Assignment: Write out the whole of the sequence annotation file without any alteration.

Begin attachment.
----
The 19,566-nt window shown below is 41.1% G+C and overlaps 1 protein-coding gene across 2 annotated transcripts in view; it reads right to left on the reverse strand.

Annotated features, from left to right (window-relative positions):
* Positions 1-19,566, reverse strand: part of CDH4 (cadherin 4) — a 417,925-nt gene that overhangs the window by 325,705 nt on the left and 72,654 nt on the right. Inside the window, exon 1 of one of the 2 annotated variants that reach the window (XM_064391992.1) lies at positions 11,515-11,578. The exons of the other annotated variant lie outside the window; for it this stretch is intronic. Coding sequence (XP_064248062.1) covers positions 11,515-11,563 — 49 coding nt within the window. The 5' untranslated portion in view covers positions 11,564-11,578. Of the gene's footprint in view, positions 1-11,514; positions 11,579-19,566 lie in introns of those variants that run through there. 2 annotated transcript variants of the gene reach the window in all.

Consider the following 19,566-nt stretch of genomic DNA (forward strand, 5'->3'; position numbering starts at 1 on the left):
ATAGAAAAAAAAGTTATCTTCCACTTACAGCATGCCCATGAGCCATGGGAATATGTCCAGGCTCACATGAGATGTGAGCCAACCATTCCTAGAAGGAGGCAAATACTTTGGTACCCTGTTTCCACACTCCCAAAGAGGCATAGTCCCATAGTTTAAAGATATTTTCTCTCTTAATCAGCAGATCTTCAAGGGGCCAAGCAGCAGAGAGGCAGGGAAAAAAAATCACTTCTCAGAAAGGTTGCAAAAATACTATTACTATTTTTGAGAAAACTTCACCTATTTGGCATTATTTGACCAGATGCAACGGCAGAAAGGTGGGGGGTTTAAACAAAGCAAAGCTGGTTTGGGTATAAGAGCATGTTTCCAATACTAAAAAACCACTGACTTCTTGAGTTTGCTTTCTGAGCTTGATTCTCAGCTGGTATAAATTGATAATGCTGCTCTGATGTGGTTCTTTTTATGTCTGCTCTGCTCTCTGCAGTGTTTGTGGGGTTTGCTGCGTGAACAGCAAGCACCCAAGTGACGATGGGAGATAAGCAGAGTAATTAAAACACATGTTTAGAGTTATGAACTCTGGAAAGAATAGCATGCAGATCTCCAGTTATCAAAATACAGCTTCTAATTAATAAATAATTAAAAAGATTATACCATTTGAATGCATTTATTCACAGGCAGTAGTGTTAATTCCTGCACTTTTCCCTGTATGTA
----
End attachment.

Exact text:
The 19,566-nt window shown below is 41.1% G+C and overlaps 1 protein-coding gene across 2 annotated transcripts in view; it reads right to left on the reverse strand.

Annotated features, from left to right (window-relative positions):
* Positions 1-19,566, reverse strand: part of CDH4 (cadherin 4) — a 417,925-nt gene that overhangs the window by 325,705 nt on the left and 72,654 nt on the right. Inside the window, exon 1 of one of the 2 annotated variants that reach the window (XM_064391992.1) lies at positions 11,515-11,578. The exons of the other annotated variant lie outside the window; for it this stretch is intronic. Coding sequence (XP_064248062.1) covers positions 11,515-11,563 — 49 coding nt within the window. The 5' untranslated portion in view covers positions 11,564-11,578. Of the gene's footprint in view, positions 1-11,514; positions 11,579-19,566 lie in introns of those variants that run through there. 2 annotated transcript variants of the gene reach the window in all.

Consider the following 19,566-nt stretch of genomic DNA (forward strand, 5'->3'; position numbering starts at 1 on the left):
ATAGAAAAAAAAGTTATCTTCCACTTACAGCATGCCCATGAGCCATGGGAATATGTCCAGGCTCACATGAGATGTGAGCCAACCATTCCTAGAAGGAGGCAAATACTTTGGTACCCTGTTTCCACACTCCCAAAGAGGCATAGTCCCATAGTTTAAAGATATTTTCTCTCTTAATCAGCAGATCTTCAAGGGGCCAAGCAGCAGAGAGGCAGGGAAAAAAAATCACTTCTCAGAAAGGTTGCAAAAATACTATTACTATTTTTGAGAAAACTTCACCTATTTGGCATTATTTGACCAGATGCAACGGCAGAAAGGTGGGGGGTTTAAACAAAGCAAAGCTGGTTTGGGTATAAGAGCATGTTTCCAATACTAAAAAACCACTGACTTCTTGAGTTTGCTTTCTGAGCTTGATTCTCAGCTGGTATAAATTGATAATGCTGCTCTGATGTGGTTCTTTTTATGTCTGCTCTGCTCTCTGCAGTGTTTGTGGGGTTTGCTGCGTGAACAGCAAGCACCCAAGTGACGATGGGAGATAAGCAGAGTAATTAAAACACATGTTTAGAGTTATGAACTCTGGAAAGAATAGCATGCAGATCTCCAGTTATCAAAATACAGCTTCTAATTAATAAATAATTAAAAAGATTATACCATTTGAATGCATTTATTCACAGGCAGTAGTGTTAATTCCTGCACTTTTCCCTGTATGTA